Scalasca SCalable performance Analysis of LArge SCale Applications

Scalasca SCalable performance Analysis of LArge SCale Applications


Scalasca (SCalable performance Analysis of LArge SCale parallel Applications) is an open-source project developed in the Jülich Supercomputing Centre (JSC) which focuses on analyzing OpenMP, MPI and hybrid OpenMP/MPI parallel applications, yet presenting an advanced and user-friendly graphical interface. Scalasca can be used to help identify bottlenecks and optimization opportunities in application codes by providing a number of important features: profiling and tracing of highly parallel programs; automated trace analysis that localizes and quantifies communication and synchronization inefficiencies; flexibility (to focus only on what really matters), user friendliness; and integration with PAPI hardware counters for performance analysis.


Current VersionPlatforms
2.3.1 SuperMUC, MPP2 Linux Cluster


First you need to adjust your environment;

module add scalasca 

In order to have all binaries and libraries needed easily accessible. The use of Scalasca consist of 3 phases:

  1. Instrument: (skin)

    Prepare and link the application with the measurement libraries. Normally you modify compile and link commands in a Makefile or by invoking configure. For example, replace

    mpicc -o foo [some options] foo.c 
    scalasca -instrument mpicc -o foo [some options] foo.c 

    to produce an instrumented binary that is ready to be executed. Scalasca commands have an alias, such as skin for scalasca -instrument, so you can alternatively use:

    skin mpicc -o foo [some options] foo.c 
    If you want to trace OpenMP programs you have to use the corresponding compiler switch:
    skin mpif90 -openmp [some options] foo.f90 

    Note: The ‘scalasca -instrument’ or ‘skin’ command is deprecated and only provided for backwards compatibility with Scalasca 1.x. It is recommended to use Score-P instrumenter directly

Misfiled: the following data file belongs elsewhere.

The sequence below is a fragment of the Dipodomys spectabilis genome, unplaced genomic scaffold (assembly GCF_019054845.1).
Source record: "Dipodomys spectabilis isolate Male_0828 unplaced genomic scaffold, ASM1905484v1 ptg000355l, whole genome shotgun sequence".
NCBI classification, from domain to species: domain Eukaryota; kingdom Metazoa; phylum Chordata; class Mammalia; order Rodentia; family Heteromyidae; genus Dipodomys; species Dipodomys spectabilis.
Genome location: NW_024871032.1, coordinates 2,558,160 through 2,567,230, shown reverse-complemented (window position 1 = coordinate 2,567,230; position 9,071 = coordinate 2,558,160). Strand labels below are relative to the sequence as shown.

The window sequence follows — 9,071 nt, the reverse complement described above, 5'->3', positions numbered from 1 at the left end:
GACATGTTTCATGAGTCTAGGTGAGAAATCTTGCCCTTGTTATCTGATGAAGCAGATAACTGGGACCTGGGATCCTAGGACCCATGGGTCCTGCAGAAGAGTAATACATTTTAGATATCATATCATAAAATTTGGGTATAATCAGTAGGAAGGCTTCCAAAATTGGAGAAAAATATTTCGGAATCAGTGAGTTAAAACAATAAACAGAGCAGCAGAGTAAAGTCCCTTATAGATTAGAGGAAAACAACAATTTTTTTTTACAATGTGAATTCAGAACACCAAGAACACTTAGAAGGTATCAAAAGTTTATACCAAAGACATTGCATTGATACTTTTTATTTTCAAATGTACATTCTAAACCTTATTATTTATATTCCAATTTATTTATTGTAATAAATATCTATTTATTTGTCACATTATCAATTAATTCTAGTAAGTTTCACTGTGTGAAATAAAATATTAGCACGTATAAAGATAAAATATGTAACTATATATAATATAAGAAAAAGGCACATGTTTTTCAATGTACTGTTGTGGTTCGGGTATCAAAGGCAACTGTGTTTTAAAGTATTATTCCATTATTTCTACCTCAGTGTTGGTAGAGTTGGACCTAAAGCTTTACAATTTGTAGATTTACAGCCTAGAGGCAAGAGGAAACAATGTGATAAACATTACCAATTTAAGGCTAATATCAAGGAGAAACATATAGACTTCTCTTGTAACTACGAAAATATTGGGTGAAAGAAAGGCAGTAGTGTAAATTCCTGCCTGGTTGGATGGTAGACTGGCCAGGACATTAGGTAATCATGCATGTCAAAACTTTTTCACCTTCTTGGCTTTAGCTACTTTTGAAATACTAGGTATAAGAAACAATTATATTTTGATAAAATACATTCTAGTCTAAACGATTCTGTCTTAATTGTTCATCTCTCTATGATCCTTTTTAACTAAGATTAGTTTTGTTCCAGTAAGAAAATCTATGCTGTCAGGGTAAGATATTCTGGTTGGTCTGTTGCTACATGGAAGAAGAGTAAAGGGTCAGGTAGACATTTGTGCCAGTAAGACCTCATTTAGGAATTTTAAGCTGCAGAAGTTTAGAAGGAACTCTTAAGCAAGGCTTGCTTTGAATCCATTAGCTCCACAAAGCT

2. Analyze: (scan)

    Please Note: The monitoring system running on every node will carry out measurements every 10 minutes. If you are using PAPI with Scalasca, it is important to switch the measurements off from your job script. Before running the scan command in your script, you should use the command:


    Invoke the Scalasca measurement collector and analyzer with

    scalasca -analyze mpiexec [some options] foo.exe [some parameters] 
    scan mpiexec [some options] foo.exe [some parameters] 
    which collects measurement data in a new folder, called by default epik_ProgramName_nCPUS_sum. Summarization is performed by default, and tracing is specified via the '-t' flag, e.g.,
    scalasca -analyze -t mpiexec [some options] foo.exe [some parameters] 

    Measurements collected by Scalasca are also configured through environment variables or by specifying them in a file called ./scorep.conf -- for detailed information refer to the Scalasca Quick Reference.

  3. Examine: (square) Before starting the Scalasca's graphical interface, the png module must be loaded; otherwise an error regarding the library will be shown. To load the png module use the following:
    module add png 
    Start the Scalasca's graphical user interface with
    scalasca -examine scorep_ProgramName_nCPUS_sum 


    square scorep_ProgramName_nCPUS_sum 

to explore the analysis report, as in the picture. 

  1. Additional Information